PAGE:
Prior to his resignation the EPA administrator had more than half of the representatives from the states contained within Region 6 calling for his ouster.

(Region 6 includes Texas and the surrounding states, the heart of America’s oil and gas industry.)

Sen. Inhofe wasn’t satisfied by Armendariz’s resignation:

The ranking member of the Senate Committee on Environment and Public Works said that while it was right for Al Armendariz to resign in the wake of his comments positively comparing oil and gas regulation enforcement to Roman crucifixions, the EPA, under President Barack Obama, still has a problem with how it treats America’s energy producers.

“It is not just Armendariz. There are a lot of other Armendarizes around,” Inhofe told TheDC, explaining the problem has not been solved with the Region 6 administrator’s exit.

“We watch these guys. We get the complaints from people who are being run out of business by the EPA, and he’s one but there are several others also,” he said.

I’d wager a pretty penny that Armendariz is replaced by someone just as dedicated to the Obama administration’s War on Fossil Fuels, but more circumspect about what’s said in public.

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Celebrate Human Achievement Hour

Posted by Richard on March 30, 2012

A few years ago, the World Wildlife Fund came up with an annual event called Earth Hour, when Gaia-worshipping idiots around the world who think the planet would be better off if the Industrial Revolution had never occurred turn off their lights “to reduce energy consumption and draw attention to the dangers of climate change.”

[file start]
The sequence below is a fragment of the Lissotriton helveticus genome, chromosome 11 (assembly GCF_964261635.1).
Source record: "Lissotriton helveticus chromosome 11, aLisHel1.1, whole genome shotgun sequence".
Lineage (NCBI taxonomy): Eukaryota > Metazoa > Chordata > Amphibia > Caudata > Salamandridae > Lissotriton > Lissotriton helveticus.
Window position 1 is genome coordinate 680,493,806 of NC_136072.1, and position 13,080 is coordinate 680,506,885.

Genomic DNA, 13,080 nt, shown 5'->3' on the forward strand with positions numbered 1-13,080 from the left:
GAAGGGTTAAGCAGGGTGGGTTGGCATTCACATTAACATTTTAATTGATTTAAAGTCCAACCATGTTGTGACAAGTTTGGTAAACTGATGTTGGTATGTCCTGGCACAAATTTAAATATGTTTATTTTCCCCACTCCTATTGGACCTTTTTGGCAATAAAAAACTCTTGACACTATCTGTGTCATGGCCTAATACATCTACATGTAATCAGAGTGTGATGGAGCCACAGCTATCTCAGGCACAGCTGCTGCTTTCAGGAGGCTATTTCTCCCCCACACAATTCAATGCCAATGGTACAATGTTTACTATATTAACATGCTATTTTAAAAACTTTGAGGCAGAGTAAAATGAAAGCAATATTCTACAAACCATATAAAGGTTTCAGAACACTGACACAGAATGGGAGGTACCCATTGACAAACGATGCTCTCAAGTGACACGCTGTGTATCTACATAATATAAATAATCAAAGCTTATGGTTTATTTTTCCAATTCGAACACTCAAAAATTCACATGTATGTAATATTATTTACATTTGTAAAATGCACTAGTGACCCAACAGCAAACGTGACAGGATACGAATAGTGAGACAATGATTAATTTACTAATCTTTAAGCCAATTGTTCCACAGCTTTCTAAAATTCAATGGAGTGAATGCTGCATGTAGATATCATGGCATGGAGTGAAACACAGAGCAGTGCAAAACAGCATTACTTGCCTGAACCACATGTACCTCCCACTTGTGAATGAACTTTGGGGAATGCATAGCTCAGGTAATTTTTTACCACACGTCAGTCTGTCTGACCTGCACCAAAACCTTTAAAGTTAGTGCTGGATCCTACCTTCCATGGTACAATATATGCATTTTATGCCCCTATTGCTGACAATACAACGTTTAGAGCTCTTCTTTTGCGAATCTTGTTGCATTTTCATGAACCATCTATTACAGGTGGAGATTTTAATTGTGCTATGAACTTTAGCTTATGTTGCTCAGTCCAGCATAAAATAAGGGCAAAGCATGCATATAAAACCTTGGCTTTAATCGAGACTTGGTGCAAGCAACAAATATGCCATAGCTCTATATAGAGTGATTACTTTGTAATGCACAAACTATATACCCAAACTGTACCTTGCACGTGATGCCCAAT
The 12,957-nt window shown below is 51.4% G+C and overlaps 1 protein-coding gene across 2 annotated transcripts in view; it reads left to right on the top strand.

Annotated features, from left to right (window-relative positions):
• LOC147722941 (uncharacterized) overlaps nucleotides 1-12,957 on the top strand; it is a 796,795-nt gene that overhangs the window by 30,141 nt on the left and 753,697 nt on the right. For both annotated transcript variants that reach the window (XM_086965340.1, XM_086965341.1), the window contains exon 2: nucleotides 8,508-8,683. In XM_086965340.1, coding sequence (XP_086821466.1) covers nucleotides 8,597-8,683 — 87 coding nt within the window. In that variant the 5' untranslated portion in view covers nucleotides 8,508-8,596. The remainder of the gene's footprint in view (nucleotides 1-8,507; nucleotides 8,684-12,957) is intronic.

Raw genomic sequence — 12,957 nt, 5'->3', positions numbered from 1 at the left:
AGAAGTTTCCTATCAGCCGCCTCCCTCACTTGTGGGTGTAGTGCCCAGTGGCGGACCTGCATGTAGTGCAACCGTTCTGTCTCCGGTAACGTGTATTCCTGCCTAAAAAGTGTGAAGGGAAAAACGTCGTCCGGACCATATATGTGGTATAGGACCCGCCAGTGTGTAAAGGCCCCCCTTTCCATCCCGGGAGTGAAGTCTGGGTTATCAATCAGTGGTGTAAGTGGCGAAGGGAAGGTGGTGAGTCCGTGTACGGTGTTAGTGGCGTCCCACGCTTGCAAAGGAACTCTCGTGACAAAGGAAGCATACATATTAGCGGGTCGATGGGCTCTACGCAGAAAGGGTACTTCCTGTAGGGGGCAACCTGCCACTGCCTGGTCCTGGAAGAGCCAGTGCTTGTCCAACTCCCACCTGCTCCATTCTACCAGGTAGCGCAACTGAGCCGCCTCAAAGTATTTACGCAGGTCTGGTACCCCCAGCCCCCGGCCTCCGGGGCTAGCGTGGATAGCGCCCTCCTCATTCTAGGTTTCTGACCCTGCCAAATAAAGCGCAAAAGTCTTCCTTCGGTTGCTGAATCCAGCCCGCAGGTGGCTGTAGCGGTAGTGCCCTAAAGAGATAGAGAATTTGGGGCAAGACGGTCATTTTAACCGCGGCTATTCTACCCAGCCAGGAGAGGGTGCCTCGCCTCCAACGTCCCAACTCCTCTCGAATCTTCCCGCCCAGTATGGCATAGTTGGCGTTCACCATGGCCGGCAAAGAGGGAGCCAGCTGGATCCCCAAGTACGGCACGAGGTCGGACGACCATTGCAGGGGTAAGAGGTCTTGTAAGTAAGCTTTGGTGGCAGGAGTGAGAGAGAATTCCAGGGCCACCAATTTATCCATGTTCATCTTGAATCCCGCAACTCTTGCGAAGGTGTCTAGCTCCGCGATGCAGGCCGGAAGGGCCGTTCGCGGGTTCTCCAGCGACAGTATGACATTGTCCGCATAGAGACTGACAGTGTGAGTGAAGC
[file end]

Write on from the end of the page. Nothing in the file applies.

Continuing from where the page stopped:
For several years (when I’ve remembered it), I’ve marked Earth Hour by maximizing my energy consumption to celebrate the Industrial Revolution, progress, modernity, and technology. This year, Earth Hour starts at 8:30 PM (in whatever time zone you’re in) on Saturday, March 31st. I’ll turn on every light, appliance, and electronic device in the house.

The Competitive Enterprise Institute has a similar idea. Instead of Earth Hour, they’re going to celebrate Human Achievement Hour:

Human Achievement Hour (HAH) is a celebration of individual freedom and appreciation of the achievements and innovations that people have used to improve their lives throughout history. To celebrate Human Achievement Hour, participants need only to spend the hour from 8:30 pm to 9:30 pm on March 31 enjoying the benefits of capitalism and human innovation: Gather with friends in the warmth of a heated home, watch television, take a hot shower, drink a beer, call a loved one on the phone, or listen to music.